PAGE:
RTM?

3. Step by step, HOW are you trying to format the floppy? As I said in
the other NG, I right-clicked on Drive A: in Explorer (or Computer), chose
Format, and selected to create and MS-DOS boot disk. I didn't time the
format, but it seemed normal, taking just a minute or two.

My experiment ended pretty quickly because I don't really want to use
floppies, anyhow, so then I rebooted normally, from my HDD. But I had
learned that I could (a) format a 3.5" diskette, (b) boot into MS-DOS from
that diskette, and (c) read files from that diskette, using the TYPE
command.

RC
--
R. C. White, CPA
San Marcos, TX
(e-mail address removed)
Microsoft Windows MVP
Windows Live Mail 2009 (14.0.8089.0726) in Win7 Ultimate x64
 
G

Gordon

Peter Geddes said:
On my PC, Windows 7 seems to have trouble formatting & writing to floppy
disk.
Could I ask why you are using floppy disks?
Unless you are copying BIOS flash files or SATA disk drivers or something
similar that need a floppy, USB memory sticks FAR outclass anything floppies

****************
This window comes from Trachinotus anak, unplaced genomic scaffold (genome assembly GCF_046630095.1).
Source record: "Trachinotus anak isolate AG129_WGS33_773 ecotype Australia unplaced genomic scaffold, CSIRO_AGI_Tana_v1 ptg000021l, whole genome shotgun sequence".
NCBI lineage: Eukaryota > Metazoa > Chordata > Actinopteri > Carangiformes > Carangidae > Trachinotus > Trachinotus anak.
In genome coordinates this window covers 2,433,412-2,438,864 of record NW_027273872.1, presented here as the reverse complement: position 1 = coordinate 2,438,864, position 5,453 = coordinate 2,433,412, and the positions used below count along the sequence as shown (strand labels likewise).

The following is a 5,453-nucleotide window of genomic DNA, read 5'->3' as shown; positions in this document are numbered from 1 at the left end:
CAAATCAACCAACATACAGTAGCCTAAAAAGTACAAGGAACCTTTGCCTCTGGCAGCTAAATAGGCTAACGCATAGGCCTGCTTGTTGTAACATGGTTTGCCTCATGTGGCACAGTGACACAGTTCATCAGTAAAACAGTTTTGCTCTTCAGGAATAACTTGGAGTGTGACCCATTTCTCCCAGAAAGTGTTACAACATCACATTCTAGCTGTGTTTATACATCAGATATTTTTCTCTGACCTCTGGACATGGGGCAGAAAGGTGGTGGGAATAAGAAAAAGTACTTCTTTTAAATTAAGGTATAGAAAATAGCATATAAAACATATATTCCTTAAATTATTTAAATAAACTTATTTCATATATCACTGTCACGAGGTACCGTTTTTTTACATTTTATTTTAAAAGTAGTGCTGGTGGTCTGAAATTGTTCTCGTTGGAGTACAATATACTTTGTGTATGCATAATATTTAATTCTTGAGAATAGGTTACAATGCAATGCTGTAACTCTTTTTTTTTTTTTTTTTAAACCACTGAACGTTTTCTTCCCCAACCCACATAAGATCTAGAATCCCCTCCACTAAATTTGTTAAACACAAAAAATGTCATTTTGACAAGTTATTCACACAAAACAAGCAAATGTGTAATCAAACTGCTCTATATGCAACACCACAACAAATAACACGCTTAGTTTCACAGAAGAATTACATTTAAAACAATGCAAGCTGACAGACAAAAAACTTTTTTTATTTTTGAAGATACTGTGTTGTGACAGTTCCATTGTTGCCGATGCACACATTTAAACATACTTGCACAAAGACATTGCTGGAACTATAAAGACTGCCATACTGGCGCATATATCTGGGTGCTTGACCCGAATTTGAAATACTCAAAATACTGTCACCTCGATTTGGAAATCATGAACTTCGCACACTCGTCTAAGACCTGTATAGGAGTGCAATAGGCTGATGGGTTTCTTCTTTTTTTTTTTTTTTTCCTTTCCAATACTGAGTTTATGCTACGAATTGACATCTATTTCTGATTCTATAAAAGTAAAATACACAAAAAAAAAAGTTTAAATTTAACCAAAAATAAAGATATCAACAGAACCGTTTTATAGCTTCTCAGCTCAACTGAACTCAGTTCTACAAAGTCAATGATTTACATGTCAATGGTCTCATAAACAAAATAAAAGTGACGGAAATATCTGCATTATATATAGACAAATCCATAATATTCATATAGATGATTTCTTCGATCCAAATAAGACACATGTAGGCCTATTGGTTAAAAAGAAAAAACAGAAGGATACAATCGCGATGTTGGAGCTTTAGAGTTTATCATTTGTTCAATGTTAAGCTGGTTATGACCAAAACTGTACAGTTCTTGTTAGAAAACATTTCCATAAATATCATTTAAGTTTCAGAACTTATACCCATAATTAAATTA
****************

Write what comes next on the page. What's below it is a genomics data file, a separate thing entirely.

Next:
ever did....in price, capacity, longevity and in read/write speed...
 
P

Paul Brady

Could I ask why you are using floppy disks?
Unless you are copying BIOS flash files or SATA disk drivers or something
similar that need a floppy, USB memory sticks FAR outclass anything floppies
ever did....in price, capacity, longevity and in read/write speed...
Floppies are not useless. I write databases for ten clients, using
Access 2000. These are all charities or nonprofit agencies, with
different operating systems, ranging from Windows Me thru XP thru
Vista. A few of them have USB connections in difficult-to-reach
places, and, for their purposes, the floppies work fine, and the